Helga’s Post # 81 (Apologies to Mr. Gershwin)
The best time of year has arrived – not just for Porgy and Bess – but for those of us who live north, or thereabouts, of the 49th parallel. And we deserve every splendid week, day and hour after months of lesser conditions. Time to dust off picnic baskets and check if we still fit into last year’s swimsuit.
For me, summer started when my mom put me on the train from Vienna to a small town in Bavaria to stay with my grandparents. Every year from Grade One to Ten. I looked forward to that trek the entire school year. My mom did too. Getting rid of me for two months must have been a treat. I loved my grandparents. They spoiled me with all sorts of things, like making ice cream the old-fashioned way for my birthday in early August, or letting me ride my grandpa’s bike on the town’s cobble-stoned streets and nearby fields. What a treat for a kid growing up in grimy post-war Vienna.
Incidentally, this was also the place and time of year I did most of my writing. Little stories with few words and lots of pictures in my early years, and later essays about the river Danube, making up stories of fairies who saved drowning children. Then, in my early teens I wrote short stories about the history of the town and my memories of the final horrific weeks of the war.
Thinking back, my writing was raw, unpolished. But it was also fearless and unreserved. I recall writing short stories about rushing to the bomb shelter with my mom, doll in hand, some old ladies wetting themselves from fear, far down in the dark, damp cellar, when the sirens sounded and the building rocked moments later from a bomb exploding next door. Emerging to stare at a pile of rubble, dust rising from where a building stood minutes earlier.
I was never short of topics. Writers’ block didn’t exist in my dictionary.
So what makes it possible to write with abandon, to produce story after story, even if the writing is not quite sophisticated?
Youth. Not having been browbeaten yet by life’s challenges. Before we were trained to be cautious, to ‘fit in’. Before we learned to behave and only say what’s prudent.
What does it take to unlock what’s inside us trying to get out? There is a theory that at a certain time of year our energy is at its peak, our creativity most pronounced. Supposedly, that time is around Summer Solstice. Fact or fiction?
Summer Solstice is 14 days away. People, especially those who live in the Northern Hemisphere, have always been fascinated by that special time when days are longer than nights. Since the beginning of time, our ancestors have marked this day with ritual and celebration to honor our connection to the Sun as the source of our light. The world is peppered with sites that welcome the rising solstice sun, both winter and summer.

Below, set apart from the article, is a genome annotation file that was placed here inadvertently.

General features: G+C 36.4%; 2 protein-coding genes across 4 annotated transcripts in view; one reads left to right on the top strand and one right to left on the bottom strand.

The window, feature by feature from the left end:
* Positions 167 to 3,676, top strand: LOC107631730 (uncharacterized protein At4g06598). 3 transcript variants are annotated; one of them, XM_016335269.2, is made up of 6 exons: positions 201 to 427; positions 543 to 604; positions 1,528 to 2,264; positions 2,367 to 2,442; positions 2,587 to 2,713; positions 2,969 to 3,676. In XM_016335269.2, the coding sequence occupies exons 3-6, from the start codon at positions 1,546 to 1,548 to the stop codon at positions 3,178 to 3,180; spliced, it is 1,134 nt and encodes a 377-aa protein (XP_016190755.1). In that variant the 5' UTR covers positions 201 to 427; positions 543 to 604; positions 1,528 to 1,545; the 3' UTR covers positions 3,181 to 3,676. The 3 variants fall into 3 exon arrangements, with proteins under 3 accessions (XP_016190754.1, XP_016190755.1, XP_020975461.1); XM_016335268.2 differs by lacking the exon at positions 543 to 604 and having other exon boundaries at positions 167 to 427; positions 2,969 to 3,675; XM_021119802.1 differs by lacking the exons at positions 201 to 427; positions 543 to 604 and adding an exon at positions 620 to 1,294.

Perhaps the most famous of these is Stonehenge, the grouping of megaliths that point toward the rising solstice sun. Every June 21, the summer solstice sunrise aligns with the avenue off the circle around Stonehenge. At sunrise the sun shines down the avenue, between the two heel stones, exactly into the center of the stone circle – a phenomenon that attracts tens of thousands of visitors from around the globe every year.
Not surprisingly, Solstice has inspired the writing community too, and in a big way. A host of retreats and workshops for writers have sprung up in recent years in different countries, sometimes combining writing and yoga. Here is how one such retreat, held in Wisconsin around Solstice, describes it:
‘Leap over the edge of doubt, where new things come from and crack open a space for the unexpected. You will be challenged and inspired while becoming a vessel for creativity. Get ready … something magic is about to unfold!’
It goes into detail about how writers are constantly challenged by thoughts of the past and how to overcome them.
‘Break Open Your Fierce, Original Voice
Unfortunately, 95% of the 65,000 thoughts you had today are the same ones you had yesterday. We constantly reinterpret our memories and experiences in the exact same ways, telling ourselves the exact same stories. Breaking free from those old stories while learning to tell new ones is one of the most powerful ways to transform our writing (and our lives). To be truly creative, we need to free ourselves of what is already known and enter the vast space of the yet-to-be discovered.’
Another retreat, this one in the U.K. explains it this way (from the U.K. website ‘Writing from your Heart’):
‘Most of us when we’re children have no problem with creativity do we? Games of let’s pretend, imagining worlds unlike what we’re told is ‘real’ and playing comes naturally to us. The problem often is that as we grow the creativity is squeezed out of us. Life feels like a production line forcing us into molds that other people think will be useful and practical. I know that happened to me and all the story telling I did as a child disappeared as I bought into the beliefs of others that only special people were artistic or creative.’
Sounds perfectly logical and perhaps explains why my writing was so prolific at a young age during the longest days of the year.
So it’s all in there, buried inside our gray matter. The challenge is to unlock it, to tease it out like a shy animal and grant it permission to see the light.
Happy Summer Writing!